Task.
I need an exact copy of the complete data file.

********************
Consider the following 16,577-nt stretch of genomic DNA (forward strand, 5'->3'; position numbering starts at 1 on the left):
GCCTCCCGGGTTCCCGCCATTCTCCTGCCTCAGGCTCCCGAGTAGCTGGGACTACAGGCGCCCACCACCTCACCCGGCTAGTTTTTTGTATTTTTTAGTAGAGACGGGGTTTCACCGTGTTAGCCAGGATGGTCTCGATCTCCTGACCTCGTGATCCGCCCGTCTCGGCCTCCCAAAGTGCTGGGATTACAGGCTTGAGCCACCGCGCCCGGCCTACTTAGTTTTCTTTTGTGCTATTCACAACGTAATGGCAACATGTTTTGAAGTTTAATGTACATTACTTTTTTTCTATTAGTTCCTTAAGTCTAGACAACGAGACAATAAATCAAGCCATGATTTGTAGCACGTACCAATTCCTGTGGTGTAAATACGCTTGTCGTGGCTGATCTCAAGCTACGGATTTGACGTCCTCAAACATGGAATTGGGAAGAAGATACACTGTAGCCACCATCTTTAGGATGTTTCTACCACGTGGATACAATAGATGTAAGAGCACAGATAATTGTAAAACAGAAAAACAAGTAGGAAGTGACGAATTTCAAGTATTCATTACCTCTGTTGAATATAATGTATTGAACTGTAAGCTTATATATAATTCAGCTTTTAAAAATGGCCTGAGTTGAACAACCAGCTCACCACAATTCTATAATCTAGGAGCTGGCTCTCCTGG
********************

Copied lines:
Consider the following 16,577-nt stretch of genomic DNA (forward strand, 5'->3'; position numbering starts at 1 on the left):
GCCTCCCGGGTTCCCGCCATTCTCCTGCCTCAGGCTCCCGAGTAGCTGGGACTACAGGCGCCCACCACCTCACCCGGCTAGTTTTTTGTATTTTTTAGTAGAGACGGGGTTTCACCGTGTTAGCCAGGATGGTCTCGATCTCCTGACCTCGTGATCCGCCCGTCTCGGCCTCCCAAAGTGCTGGGATTACAGGCTTGAGCCACCGCGCCCGGCCTACTTAGTTTTCTTTTGTGCTATTCACAACGTAATGGCAACATGTTTTGAAGTTTAATGTACATTACTTTTTTTCTATTAGTTCCTTAAGTCTAGACAACGAGACAATAAATCAAGCCATGATTTGTAGCACGTACCAATTCCTGTGGTGTAAATACGCTTGTCGTGGCTGATCTCAAGCTACGGATTTGACGTCCTCAAACATGGAATTGGGAAGAAGATACACTGTAGCCACCATCTTTAGGATGTTTCTACCACGTGGATACAATAGATGTAAGAGCACAGATAATTGTAAAACAGAAAAACAAGTAGGAAGTGACGAATTTCAAGTATTCATTACCTCTGTTGAATATAATGTATTGAACTGTAAGCTTATATATAATTCAGCTTTTAAAAATGGCCTGAGTTGAACAACCAGCTCACCACAATTCTATAATCTAGGAGCTGGCTCTCCTGG